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This article is part of a larger article titled "100+ Healthiest Foods On Planet Earth."  Read it here.

Prunes Nutritional Information (per 100g)

Water: 30.9 g
Calories: 240 kcal
Protein: 2.2 g
Carbohydrate: 63.9 g
Dietary fiber: 7.1 g
Sugars: 38.1 g
Fat: 0.4 g
Saturated fat: 0.1 g
Monounsaturated fat: 0.1 g
Polyunsaturated fat: 0.1 g
Vitamin C: 0.6 mg
Vitamin B1: 0.1 mg
Vitamin B2: 0.2 mg
Vitamin B3: 1.9 mg
Vitamin B6: 0.2 mg
Vitamin B9: 4 μg
Vitamin A: 39 μg
Vitamin E: 0.4 mg
Vitamin K: 59.5 μg
Calcium: 43 mg
Iron: 0.9 mg
Magnesium: 41 mg
Phosphorus: 69 mg
Potassium: 732 mg
Sodium: 2 mg
Zinc: 0.4 mg

A prune is a catch-all term for a dried plum. While this may seem to be a confusing choice for an article on some of the healthiest foods the world has to offer, it should be noted that there are many cultivars grown specifically for drying, and there are benefits to digestion that are seemingly unique to prunes. Not only that, but prunes exhibit an interesting amount of diversity when it comes to how they are cooked: in compotes, tagines, and fruit pies, or simply covered in chocolate! With some great nutritional, antioxidant, and digestive benefits, the prune is an interesting addition to a healthy diet.

Nutritionally, prunes are certainly far off something like kale, but they do provide decent amounts of certain key nutrients. 100g contains 28% of your Daily Value (DV) of dietary fibre, an important component in digestive health (more on that below), in addition to 20% DV of potassium, 15% DV of vitamin A, and 10% DV of both B6 and magnesium. With vitamin A being essential for the health of the eye, and potassium, magnesium and B6 all being relatively common deficiencies with implications for cardiovascular health, a little goes a long way when it comes to nutrition.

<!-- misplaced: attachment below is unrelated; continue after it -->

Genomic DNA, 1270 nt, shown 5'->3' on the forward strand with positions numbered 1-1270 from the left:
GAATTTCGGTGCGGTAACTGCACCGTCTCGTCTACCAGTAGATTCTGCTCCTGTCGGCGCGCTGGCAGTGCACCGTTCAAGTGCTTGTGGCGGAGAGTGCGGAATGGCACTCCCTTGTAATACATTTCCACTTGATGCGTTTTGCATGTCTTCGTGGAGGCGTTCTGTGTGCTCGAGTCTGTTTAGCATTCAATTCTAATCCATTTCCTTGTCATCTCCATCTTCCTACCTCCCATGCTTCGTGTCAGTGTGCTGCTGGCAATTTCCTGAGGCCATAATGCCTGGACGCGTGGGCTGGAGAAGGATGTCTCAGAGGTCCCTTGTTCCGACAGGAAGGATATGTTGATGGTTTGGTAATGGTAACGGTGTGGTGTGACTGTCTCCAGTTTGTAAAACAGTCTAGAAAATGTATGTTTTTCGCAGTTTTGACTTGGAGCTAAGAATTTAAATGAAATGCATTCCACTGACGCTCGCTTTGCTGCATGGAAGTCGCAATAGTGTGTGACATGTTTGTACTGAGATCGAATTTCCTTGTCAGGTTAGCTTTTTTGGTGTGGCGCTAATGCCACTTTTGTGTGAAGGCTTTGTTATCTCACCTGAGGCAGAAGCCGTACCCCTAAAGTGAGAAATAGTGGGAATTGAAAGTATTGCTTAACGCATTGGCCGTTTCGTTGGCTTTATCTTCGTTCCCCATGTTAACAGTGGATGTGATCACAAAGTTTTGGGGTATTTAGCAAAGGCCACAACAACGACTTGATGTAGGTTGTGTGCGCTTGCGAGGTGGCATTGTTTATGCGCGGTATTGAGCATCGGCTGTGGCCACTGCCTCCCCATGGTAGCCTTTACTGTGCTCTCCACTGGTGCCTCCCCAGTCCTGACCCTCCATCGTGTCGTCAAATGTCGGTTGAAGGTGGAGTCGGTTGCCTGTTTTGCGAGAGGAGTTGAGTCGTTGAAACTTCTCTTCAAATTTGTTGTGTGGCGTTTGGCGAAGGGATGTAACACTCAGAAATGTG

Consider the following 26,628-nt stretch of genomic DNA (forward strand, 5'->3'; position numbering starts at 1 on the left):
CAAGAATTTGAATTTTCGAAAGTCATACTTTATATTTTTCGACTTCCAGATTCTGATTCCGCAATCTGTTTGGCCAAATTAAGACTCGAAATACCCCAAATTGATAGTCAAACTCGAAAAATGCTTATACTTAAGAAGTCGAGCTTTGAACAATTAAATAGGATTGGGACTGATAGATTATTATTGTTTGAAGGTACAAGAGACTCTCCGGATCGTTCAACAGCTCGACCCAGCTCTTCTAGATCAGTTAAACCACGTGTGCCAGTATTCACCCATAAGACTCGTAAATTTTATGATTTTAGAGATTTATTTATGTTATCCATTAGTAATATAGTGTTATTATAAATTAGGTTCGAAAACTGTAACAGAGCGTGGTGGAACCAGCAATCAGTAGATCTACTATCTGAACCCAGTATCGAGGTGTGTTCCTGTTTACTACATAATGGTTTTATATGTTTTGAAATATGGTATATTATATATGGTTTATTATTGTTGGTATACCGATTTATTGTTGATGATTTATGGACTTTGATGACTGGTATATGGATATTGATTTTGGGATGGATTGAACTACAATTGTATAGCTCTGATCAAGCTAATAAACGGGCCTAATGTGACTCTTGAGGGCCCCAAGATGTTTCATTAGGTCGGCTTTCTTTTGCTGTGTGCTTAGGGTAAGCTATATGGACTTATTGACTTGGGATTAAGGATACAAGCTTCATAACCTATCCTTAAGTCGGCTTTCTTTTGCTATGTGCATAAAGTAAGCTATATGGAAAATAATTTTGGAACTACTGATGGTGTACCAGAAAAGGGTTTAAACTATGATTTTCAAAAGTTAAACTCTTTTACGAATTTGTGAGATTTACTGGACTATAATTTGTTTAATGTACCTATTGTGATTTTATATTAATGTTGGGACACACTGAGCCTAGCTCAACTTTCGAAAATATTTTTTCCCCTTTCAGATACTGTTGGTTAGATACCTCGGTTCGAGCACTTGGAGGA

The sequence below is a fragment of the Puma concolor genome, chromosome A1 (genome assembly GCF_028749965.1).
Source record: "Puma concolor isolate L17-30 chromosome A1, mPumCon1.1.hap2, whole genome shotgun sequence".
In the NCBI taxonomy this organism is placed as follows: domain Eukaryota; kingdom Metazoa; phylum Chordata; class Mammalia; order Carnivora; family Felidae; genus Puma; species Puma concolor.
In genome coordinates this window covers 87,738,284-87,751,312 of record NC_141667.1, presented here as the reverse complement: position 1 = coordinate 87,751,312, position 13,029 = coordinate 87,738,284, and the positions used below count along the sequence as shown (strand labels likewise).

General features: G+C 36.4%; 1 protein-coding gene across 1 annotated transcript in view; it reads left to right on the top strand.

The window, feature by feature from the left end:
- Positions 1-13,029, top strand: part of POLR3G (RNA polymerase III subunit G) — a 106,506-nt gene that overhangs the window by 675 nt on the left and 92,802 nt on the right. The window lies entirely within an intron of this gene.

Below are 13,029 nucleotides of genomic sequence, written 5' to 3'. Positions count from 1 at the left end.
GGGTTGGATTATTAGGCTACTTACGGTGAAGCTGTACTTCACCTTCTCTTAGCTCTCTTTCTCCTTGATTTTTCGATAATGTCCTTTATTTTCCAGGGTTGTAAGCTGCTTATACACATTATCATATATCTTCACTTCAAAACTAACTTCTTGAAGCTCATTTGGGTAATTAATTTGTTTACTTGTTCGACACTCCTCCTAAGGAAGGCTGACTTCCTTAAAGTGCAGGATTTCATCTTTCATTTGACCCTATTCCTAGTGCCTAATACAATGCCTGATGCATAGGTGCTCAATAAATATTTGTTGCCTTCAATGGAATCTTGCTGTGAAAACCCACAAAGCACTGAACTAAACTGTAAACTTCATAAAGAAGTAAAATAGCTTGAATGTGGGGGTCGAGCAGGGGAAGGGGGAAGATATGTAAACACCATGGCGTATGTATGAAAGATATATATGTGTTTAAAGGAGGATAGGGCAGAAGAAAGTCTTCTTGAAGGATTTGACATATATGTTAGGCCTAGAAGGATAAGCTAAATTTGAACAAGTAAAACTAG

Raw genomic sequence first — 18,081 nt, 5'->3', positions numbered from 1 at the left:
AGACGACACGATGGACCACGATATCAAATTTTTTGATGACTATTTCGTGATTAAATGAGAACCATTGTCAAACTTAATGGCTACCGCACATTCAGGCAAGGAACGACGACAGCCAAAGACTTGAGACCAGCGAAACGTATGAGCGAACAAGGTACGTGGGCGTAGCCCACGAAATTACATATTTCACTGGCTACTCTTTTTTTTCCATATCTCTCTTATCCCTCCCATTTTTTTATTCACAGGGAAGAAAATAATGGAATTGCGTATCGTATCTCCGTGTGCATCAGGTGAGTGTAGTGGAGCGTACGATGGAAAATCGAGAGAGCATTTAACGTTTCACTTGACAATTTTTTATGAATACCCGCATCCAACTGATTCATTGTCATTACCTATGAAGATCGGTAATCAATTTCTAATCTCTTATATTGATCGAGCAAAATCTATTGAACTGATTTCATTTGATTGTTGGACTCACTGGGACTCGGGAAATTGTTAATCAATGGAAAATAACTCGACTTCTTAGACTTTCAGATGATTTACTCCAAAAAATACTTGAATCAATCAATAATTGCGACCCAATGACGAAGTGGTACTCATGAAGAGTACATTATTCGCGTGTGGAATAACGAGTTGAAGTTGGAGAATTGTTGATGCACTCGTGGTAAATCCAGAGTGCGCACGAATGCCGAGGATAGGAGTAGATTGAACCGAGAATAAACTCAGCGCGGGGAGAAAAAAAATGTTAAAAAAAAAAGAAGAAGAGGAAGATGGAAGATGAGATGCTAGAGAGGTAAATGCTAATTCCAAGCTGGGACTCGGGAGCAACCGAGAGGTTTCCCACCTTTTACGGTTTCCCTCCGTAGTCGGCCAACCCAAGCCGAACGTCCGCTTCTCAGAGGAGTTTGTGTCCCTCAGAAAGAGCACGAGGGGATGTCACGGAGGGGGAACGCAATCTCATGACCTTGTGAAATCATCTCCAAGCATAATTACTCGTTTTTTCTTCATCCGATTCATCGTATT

In addition to this, plums do have a couple of verified health benefits. Firstly, they are excellent for digestion (in fact, the connotations of prunes with relieving constipation became so strong they are now marketed as ‘dried plums’ in order to appear more upmarket than a glorified laxative). A sugar which prunes are high in, sorbitol, has a mild laxative effect, and prune juice has been shown to have a mild laxative effect, which is important for those suffering from constipation, or more serious gastrointestinal symptoms.

Beyond this, the real headline is the antioxidant activity of prunes: important for preventing damage by free radicals, which often damage DNA (leading to mutations and cancer), and cells (leading to cell death and tissue damage). The presence of neochlorogenic and chlorogenic acid, in high concentrations, in plums and prunes, is also an interesting benefit, as these antioxidants have been found to neutralise a ‘superoxide anion radical’, an especially damaging free radical, giving prunes a wide base of antioxidant effects.